Jesus walks on the water. 14:22-36
The story of Jesus walking on water was given a significant place in the oral tradition of the early church. It was integrally linked to the feeding of the 5,000, and when finally the oral tradition was documented, all four gospels recorded the two stories together. Only Matthew adds the account of Peter's "little faith".
v22. There is some difficulty in knowing where Jesus sent the disciples. It is most likely that he sent them North to Bethsaida while he remained behind to dismiss the crowd. Presumably he intended to join the disciples before they set out for the Western side of the lake, but he was delayed due to an extended prayer time (possibly also because the crowd tried to make him their king, cf. Jn.6:15). So, the disciples set off across the lake without Jesus.
v23-24. Somewhere in the middle of the lake the disciples are "buffeted" by a Westerly wind. The dark powers of the surging deep were seeking to overwhelm Christ's little community of faith.
v25-27.The disciples then see Jesus walking on the water. They think it is an apparition and are filled with fear. Jesus calms them and declares "It is I". This is probably an allusion to the great "I am" of Exodus 3:14 and so serves as a pointed self revelation by Jesus. In Mark's record of this event he says that Jesus "was about to pass by them." This is a rather strange comment, given that Jesus was obviously coming to them because they were in distress. What we have here is an allusion to the time God passed by Moses at Sinai, cf. Ex.33:19, 22. So, the miracle is a theophany, a manifestation of the divine.
v28. Peter now gets into the action. Peter's words "since it is you" indicates his belief that in Jesus' power he can share in this miraculous event.
v29-31. All goes well until Peter focuses on the storm rather than Jesus. As he begins to sink he calls out, "Lord save me". Again, words with an Old Testament ring to them, Ps.18:16, 69:1-3, 144:7. Because of his doubt, driven by fear, Peter is called a man of "little faith."
v32-33. The climax of the story is not the stilling of the storm, but the confession of the disciples. The feeding of the 5,000 and Jesus' walking on water, proclaim him as the long awaited messiah, the Davidic king, the prophet like unto Moses. This is the first time the disciples address Jesus as "Son of God", so it is a moment of high comprehension which will continue to deepen as time goes on.
v34-36. This episode illustrates that all the people, not just the disciples, share in the blessings of "the coming one." In faith they need only touch the hem of his garment to be saved.
Will your anchor hold in the storms of life?|
My son-in-law was a member of the Boys Brigade when he was young. At their church parades they would often sing the great old hymn "Will your anchor hold in the storms of life?" The person who ran the brigade was a sailing enthusiast and so hymns with a maritime twist were always in his top twenty. When my son-in-law married my daughter, he chose as their wedding hymn his old favorite. I'm not quite sure how appropriate it was, but then it was a change from that terrible hymn "O perfect love", which happened to be the hymn my wife and I chose, or should I say, had forced on us at our wedding. Given that marriage is never smooth sailing, his hymn was probably more appropriate than most.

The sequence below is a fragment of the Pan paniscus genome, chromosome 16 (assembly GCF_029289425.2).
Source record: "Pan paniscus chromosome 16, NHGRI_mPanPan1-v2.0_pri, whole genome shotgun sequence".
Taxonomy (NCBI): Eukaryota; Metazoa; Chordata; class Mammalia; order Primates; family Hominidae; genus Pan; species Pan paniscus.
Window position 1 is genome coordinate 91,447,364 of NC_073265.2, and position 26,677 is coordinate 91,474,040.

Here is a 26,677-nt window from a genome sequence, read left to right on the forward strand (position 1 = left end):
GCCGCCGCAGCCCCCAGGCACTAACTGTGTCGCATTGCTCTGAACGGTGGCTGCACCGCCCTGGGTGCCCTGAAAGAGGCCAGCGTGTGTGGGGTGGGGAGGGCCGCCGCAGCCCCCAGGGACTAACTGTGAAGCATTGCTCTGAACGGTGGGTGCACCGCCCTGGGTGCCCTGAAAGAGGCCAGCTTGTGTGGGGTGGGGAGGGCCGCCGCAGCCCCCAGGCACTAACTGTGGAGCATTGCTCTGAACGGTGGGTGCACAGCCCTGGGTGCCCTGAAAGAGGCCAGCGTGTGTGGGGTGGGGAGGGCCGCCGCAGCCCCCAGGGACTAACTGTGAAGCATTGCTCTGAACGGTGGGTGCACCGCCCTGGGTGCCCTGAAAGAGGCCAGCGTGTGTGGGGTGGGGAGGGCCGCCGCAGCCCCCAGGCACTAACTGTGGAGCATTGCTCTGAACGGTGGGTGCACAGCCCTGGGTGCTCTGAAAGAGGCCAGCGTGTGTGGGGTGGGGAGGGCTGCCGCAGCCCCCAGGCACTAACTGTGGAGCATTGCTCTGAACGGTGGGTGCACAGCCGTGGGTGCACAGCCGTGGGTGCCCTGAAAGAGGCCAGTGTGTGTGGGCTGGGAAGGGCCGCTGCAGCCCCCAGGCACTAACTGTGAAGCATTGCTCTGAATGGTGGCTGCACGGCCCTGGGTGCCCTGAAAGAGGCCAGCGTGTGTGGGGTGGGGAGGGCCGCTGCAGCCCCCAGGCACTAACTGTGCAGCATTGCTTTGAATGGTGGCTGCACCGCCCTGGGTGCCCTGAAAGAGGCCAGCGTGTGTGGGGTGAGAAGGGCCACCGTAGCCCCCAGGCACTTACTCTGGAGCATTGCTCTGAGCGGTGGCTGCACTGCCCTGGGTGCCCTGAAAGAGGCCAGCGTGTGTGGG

It's very easy reading the story of Jesus walking on water and thinking it's all about stilling the storms of life. How nice it would be to have a storm-free life, but there is no such promise in the scriptures. Maybe it's a story about faith. Unlike Peter, if we keep our eyes on Jesus we will stand above the life's troubles and survive. How true! yet this is not really a story about faith overcoming all odds, a victory of positive thinking, an all-things-are-possible lesson. Nor is it a "how to succeed in business without really trying" story. The story of Jesus walking on the water is all about our anchor holding in the storms of life, of reaching that heavenly port at journey's end; it's about salvation in Christ. Using another image from our passage, it's all about the sick finding healing by just touching the edge of Jesus' cloak; "and all who touched him were healed."
By walking on water and feeding 5,000, Jesus conjured up a powerful image of the Exodus. Jesus was like Moses feeding the people with Manna, like God passing before his people, like Israel itself passing through the waters into the promised land. The wonderful truth is that with Jesus we can be that people, passing through the waters into a land flowing with milk and honey. An eye on Jesus, a touch of his cloak, is all that it takes.
So, don't look to the waves, look to Jesus, and let him take you to that distant shore.
How is it that the "wind" can so easily prompt "little faith"?
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